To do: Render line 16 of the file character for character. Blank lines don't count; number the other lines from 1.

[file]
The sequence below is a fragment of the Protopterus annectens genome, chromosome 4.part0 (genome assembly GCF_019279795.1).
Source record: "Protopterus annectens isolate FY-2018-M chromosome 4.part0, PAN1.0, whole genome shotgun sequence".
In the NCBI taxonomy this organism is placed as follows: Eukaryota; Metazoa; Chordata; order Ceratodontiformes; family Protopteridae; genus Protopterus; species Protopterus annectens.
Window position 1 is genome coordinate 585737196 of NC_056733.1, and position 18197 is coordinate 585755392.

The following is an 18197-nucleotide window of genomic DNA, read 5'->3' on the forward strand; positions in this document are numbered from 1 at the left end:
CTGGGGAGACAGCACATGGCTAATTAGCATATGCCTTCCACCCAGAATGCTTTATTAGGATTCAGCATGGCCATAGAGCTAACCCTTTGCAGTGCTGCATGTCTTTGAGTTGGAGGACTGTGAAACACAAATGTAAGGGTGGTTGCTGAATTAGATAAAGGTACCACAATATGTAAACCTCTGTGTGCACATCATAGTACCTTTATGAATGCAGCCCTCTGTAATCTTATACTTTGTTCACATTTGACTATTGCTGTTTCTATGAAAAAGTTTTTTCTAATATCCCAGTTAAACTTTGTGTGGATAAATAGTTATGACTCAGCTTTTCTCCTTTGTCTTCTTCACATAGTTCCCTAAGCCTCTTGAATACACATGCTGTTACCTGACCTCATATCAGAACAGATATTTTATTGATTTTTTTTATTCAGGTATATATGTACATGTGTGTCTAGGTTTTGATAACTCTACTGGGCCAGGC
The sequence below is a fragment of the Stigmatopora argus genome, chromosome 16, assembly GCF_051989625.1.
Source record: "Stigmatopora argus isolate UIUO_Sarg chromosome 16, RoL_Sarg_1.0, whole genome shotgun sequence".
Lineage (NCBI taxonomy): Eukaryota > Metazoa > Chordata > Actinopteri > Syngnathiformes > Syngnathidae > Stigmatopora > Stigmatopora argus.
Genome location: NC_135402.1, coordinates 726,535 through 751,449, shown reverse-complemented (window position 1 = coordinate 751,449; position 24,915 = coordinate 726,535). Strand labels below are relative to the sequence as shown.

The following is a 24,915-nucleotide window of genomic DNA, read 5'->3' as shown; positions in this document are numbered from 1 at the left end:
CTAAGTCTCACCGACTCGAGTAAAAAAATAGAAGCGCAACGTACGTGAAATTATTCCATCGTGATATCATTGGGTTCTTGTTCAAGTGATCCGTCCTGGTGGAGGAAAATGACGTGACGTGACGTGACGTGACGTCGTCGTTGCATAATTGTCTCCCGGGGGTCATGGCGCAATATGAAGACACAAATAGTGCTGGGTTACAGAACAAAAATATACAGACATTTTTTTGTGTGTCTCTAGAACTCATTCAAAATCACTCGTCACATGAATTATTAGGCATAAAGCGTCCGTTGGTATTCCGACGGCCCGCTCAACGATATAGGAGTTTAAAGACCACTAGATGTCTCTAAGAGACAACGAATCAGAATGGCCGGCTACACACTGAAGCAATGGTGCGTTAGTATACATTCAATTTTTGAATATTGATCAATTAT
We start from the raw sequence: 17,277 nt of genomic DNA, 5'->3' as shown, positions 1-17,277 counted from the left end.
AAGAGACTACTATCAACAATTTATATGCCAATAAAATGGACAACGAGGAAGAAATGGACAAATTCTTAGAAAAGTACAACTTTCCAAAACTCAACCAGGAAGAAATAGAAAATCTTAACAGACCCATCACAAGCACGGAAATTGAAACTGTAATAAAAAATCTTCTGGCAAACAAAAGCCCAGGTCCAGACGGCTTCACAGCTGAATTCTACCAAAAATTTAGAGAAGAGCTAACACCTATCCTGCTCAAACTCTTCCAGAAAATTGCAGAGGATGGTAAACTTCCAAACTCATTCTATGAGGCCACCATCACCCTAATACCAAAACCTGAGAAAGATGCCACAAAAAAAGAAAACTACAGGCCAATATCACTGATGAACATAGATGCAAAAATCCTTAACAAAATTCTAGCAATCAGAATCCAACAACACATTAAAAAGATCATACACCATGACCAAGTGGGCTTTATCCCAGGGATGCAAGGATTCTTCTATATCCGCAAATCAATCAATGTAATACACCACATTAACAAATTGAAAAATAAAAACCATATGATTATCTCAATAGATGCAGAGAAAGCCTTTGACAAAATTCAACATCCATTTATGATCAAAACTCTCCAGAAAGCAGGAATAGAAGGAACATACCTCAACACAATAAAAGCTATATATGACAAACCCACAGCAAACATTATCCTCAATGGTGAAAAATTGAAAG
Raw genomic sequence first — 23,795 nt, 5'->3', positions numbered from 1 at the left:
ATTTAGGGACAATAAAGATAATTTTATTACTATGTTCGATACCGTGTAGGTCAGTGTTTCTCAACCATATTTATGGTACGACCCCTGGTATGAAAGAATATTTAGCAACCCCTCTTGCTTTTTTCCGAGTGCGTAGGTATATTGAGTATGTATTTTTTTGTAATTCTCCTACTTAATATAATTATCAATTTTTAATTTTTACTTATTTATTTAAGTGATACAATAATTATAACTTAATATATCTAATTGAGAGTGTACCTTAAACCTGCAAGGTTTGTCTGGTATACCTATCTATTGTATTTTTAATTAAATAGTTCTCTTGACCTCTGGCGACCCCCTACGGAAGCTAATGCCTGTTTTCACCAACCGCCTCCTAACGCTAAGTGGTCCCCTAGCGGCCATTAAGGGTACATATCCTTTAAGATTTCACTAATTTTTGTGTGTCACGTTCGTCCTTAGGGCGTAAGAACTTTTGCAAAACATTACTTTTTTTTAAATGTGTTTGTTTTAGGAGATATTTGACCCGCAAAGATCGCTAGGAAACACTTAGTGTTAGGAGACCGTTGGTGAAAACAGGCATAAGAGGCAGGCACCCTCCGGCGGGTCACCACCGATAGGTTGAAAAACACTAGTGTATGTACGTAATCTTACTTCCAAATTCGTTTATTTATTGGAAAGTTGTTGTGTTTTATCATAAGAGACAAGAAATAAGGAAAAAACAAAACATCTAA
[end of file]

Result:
ATTTAGGGACAATAAAGATAATTTTATTACTATGTTCGATACCGTGTAGGTCAGTGTTTCTCAACCATATTTATGGTACGACCCCTGGTATGAAAGAATATTTAGCAACCCCTCTTGCTTTTTTCCGAGTGCGTAGGTATATTGAGTATGTATTTTTTTGTAATTCTCCTACTTAATATAATTATCAATTTTTAATTTTTACTTATTTATTTAAGTGATACAATAATTATAACTTAATATATCTAATTGAGAGTGTACCTTAAACCTGCAAGGTTTGTCTGGTATACCTATCTATTGTATTTTTAATTAAATAGTTCTCTTGACCTCTGGCGACCCCCTACGGAAGCTAATGCCTGTTTTCACCAACCGCCTCCTAACGCTAAGTGGTCCCCTAGCGGCCATTAAGGGTACATATCCTTTAAGATTTCACTAATTTTTGTGTGTCACGTTCGTCCTTAGGGCGTAAGAACTTTTGCAAAACATTACTTTTTTTTAAATGTGTTTGTTTTAGGAGATATTTGACCCGCAAAGATCGCTAGGAAACACTTAGTGTTAGGAGACCGTTGGTGAAAACAGGCATAAGAGGCAGGCACCCTCCGGCGGGTCACCACCGATAGGTTGAAAAACACTAGTGTATGTACGTAATCTTACTTCCAAATTCGTTTATTTATTGGAAAGTTGTTGTGTTTTATCATAAGAGACAAGAAATAAGGAAAAAACAAAACATCTAA